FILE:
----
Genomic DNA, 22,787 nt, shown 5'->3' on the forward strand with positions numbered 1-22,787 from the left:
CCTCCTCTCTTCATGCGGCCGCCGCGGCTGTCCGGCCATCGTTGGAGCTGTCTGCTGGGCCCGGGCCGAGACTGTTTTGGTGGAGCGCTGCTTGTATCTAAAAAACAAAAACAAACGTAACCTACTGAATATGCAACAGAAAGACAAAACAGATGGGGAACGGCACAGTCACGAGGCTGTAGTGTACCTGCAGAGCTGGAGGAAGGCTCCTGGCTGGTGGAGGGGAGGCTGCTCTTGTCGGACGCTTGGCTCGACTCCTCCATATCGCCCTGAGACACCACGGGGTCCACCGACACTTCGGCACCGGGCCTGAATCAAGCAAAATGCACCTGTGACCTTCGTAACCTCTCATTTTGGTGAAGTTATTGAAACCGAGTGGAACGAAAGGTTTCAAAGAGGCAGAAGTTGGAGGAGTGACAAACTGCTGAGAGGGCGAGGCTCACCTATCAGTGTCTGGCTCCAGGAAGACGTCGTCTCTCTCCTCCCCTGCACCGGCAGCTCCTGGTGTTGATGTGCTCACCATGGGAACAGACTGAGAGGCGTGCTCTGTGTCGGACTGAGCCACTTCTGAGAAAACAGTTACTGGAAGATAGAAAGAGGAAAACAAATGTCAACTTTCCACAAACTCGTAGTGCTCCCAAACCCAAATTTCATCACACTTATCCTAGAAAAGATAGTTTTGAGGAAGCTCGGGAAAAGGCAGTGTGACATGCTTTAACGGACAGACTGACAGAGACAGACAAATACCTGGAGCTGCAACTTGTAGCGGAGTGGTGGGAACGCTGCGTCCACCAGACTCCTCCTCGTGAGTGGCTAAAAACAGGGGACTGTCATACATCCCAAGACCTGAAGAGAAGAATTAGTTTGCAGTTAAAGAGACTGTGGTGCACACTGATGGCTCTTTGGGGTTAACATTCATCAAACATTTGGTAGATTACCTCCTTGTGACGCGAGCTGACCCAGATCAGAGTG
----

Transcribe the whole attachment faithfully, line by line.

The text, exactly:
Genomic DNA, 22,787 nt, shown 5'->3' on the forward strand with positions numbered 1-22,787 from the left:
CCTCCTCTCTTCATGCGGCCGCCGCGGCTGTCCGGCCATCGTTGGAGCTGTCTGCTGGGCCCGGGCCGAGACTGTTTTGGTGGAGCGCTGCTTGTATCTAAAAAACAAAAACAAACGTAACCTACTGAATATGCAACAGAAAGACAAAACAGATGGGGAACGGCACAGTCACGAGGCTGTAGTGTACCTGCAGAGCTGGAGGAAGGCTCCTGGCTGGTGGAGGGGAGGCTGCTCTTGTCGGACGCTTGGCTCGACTCCTCCATATCGCCCTGAGACACCACGGGGTCCACCGACACTTCGGCACCGGGCCTGAATCAAGCAAAATGCACCTGTGACCTTCGTAACCTCTCATTTTGGTGAAGTTATTGAAACCGAGTGGAACGAAAGGTTTCAAAGAGGCAGAAGTTGGAGGAGTGACAAACTGCTGAGAGGGCGAGGCTCACCTATCAGTGTCTGGCTCCAGGAAGACGTCGTCTCTCTCCTCCCCTGCACCGGCAGCTCCTGGTGTTGATGTGCTCACCATGGGAACAGACTGAGAGGCGTGCTCTGTGTCGGACTGAGCCACTTCTGAGAAAACAGTTACTGGAAGATAGAAAGAGGAAAACAAATGTCAACTTTCCACAAACTCGTAGTGCTCCCAAACCCAAATTTCATCACACTTATCCTAGAAAAGATAGTTTTGAGGAAGCTCGGGAAAAGGCAGTGTGACATGCTTTAACGGACAGACTGACAGAGACAGACAAATACCTGGAGCTGCAACTTGTAGCGGAGTGGTGGGAACGCTGCGTCCACCAGACTCCTCCTCGTGAGTGGCTAAAAACAGGGGACTGTCATACATCCCAAGACCTGAAGAGAAGAATTAGTTTGCAGTTAAAGAGACTGTGGTGCACACTGATGGCTCTTTGGGGTTAACATTCATCAAACATTTGGTAGATTACCTCCTTGTGACGCGAGCTGACCCAGATCAGAGTG